Show Me the Menu!

In the 1996 film Jerry McGuire, Tom Cruise shouts “Show me the money!” I know the feeling, but right now I want Microsoft Word to show me the *menu*–all of it! In Word’s default state, many menu items are hidden until you click the little arrows at the bottom of a menu. For example, if I click the Format menu, only five items show up. If I click the little arrows down south, I get about four times that many. I’m really tired of having Microsoft decide what I can and can’t see. If you are too, here’s how to remedy the situation:

1. Click Tools > Customize. (If you can’t see “Customize,” try clicking the little arrows at the bottom of the menu. Heh.)

2. Click the Options tab.

3. See that check in the checkbox labeled “Menus show recently used commands first”? Get rid of it.

4. Click the OK button.

Now when you click on a menu at the top of your Word window, you’ll see all of the menu items it contains.

Of course, Microsoft Word includes many more commands that aren’t on *any* menu. You can learn more about that here:



After reading last week’s article on inserting boilerplate text, Mary L. Tod wrote:

How is the use of a boilerplate file with bookmarks different from or better than using Word’s built-in AutoText feature?

I responded:

Good question. It’s different in that the entries aren’t stored in a template but in a specific document. But is that an advantage over AutoText? Probably not. Is it better than AutoText? Probably not, since with AutoText you can pick and choose the entries you want to insert. However, it is one more item to include in your bag of tricks, and sometime it may come in handy, which is why I thought it might be worth mentioning in the newsletter.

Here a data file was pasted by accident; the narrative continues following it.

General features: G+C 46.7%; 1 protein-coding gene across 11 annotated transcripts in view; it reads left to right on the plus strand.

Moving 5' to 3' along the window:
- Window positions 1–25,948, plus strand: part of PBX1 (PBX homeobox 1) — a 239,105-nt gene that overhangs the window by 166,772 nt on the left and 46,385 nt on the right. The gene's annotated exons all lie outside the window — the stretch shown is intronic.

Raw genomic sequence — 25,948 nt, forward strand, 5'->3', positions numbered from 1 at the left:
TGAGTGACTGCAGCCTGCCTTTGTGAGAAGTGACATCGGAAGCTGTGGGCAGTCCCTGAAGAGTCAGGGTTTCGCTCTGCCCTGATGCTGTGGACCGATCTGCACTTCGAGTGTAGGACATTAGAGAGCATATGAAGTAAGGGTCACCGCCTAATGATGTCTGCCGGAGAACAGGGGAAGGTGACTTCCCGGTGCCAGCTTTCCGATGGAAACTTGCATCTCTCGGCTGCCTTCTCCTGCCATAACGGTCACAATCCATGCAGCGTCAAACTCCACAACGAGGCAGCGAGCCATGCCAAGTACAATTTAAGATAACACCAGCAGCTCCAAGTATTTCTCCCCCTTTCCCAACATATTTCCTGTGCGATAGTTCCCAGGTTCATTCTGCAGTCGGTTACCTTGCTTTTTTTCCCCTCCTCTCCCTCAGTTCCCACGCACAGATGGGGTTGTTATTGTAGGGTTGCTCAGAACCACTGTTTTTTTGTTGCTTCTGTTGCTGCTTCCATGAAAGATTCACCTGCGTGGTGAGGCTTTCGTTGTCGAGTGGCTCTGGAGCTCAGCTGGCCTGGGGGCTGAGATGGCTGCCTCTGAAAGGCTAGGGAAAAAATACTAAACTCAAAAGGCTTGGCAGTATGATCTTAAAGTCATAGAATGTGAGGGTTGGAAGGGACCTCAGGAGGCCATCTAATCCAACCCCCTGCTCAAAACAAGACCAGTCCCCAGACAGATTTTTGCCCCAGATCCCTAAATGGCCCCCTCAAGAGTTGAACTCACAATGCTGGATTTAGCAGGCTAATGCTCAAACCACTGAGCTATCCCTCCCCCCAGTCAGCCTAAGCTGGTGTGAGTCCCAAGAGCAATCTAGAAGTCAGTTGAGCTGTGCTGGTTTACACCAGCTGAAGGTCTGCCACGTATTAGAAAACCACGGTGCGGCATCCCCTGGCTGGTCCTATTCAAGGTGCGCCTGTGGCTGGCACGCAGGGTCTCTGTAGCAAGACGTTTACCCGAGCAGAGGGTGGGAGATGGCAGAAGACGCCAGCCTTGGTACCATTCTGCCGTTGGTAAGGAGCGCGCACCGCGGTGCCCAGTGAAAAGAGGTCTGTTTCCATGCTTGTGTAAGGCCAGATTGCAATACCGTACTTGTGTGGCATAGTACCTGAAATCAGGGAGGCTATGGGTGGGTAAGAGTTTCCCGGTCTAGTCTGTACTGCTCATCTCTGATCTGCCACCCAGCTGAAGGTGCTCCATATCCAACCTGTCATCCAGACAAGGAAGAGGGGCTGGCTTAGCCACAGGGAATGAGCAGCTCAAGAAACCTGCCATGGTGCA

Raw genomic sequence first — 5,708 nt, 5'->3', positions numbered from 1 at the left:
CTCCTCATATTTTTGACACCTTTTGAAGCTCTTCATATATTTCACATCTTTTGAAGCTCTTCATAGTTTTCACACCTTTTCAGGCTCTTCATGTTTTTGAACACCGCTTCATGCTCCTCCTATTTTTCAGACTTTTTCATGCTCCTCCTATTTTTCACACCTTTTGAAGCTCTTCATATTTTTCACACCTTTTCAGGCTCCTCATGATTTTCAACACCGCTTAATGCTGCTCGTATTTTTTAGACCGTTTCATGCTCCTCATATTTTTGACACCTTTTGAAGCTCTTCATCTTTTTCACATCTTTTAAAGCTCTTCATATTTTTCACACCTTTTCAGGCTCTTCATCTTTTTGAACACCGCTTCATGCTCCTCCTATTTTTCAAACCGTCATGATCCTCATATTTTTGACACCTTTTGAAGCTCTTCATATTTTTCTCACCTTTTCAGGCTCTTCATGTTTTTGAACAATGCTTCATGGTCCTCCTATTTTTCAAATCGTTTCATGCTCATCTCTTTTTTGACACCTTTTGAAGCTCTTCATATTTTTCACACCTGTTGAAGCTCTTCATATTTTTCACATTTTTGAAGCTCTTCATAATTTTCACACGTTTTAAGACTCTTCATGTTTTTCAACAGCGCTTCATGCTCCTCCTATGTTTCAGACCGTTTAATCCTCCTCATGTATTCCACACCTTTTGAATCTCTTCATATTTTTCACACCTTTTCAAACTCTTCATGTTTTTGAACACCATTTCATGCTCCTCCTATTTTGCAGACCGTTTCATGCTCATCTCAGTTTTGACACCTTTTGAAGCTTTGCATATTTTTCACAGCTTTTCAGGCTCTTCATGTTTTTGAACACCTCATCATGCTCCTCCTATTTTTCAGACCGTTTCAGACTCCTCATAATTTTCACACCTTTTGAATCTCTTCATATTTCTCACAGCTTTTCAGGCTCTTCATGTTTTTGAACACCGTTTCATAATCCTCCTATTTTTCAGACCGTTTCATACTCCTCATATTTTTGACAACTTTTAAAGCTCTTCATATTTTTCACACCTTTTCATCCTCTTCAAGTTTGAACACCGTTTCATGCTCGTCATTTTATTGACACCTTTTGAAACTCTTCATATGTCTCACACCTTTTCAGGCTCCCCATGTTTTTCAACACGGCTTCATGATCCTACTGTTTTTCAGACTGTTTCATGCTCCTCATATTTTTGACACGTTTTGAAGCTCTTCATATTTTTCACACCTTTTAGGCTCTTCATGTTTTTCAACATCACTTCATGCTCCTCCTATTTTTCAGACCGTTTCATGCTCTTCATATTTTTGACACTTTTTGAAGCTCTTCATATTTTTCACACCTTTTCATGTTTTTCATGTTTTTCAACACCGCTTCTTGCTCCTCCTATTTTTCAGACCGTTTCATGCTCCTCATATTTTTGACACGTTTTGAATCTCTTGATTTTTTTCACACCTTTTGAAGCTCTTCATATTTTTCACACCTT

David King also wrote to suggest using AutoText:

The boilerplate article is a nice trick to get text inserted. What I use often is the auto insert feature which when attached to the normal template is always available. Or you can select a template to store it. I do not know how much text it can hold, but the nice feature is you have the option of storing formatting information by including the paragraph mark.

Brad Hurley wrote:

I use AutoText to insert boilerplate, it’s very fast and efficient.

First I type the boilerplate in a Word document and select the text.

Then, with the text selected, I go to Insert > AutoText > New

I give the entry an easy-to-remember and descriptive name, like “disclaimer.”

From then on, whenever I start to type the word “disclaimer” in a document, Auto-Text pops up and suggests the boilerplate text; to insert the whole shebang all I have to do is hit the Enter key.

If I have a lot of different boilerplates for different purposes and can’t remember all their names, I can quickly find and select the right one by going to Insert > AutoText and reviewing the entries in the menu. It stores any entries you’ve created according to the style of the original text. So if you were using Normal style when you created the boilerplate text, you’ll find your AutoText entry in the Insert > AutoText menu under “Normal.”

Many thanks to Mary, David, and Brad for their messages.



Microsoft Word MVP Shauna Kelly provides particularly lucid and helpful explanations of Word and its features on her Web site, “Making the Most of Word in Your Business”:

She has a number of articles for beginners, along with terrific discussions about styles and formatting; sharing documents; and numbering, bullets, headings, and outlines.

Check it out! You’ll be glad you did.

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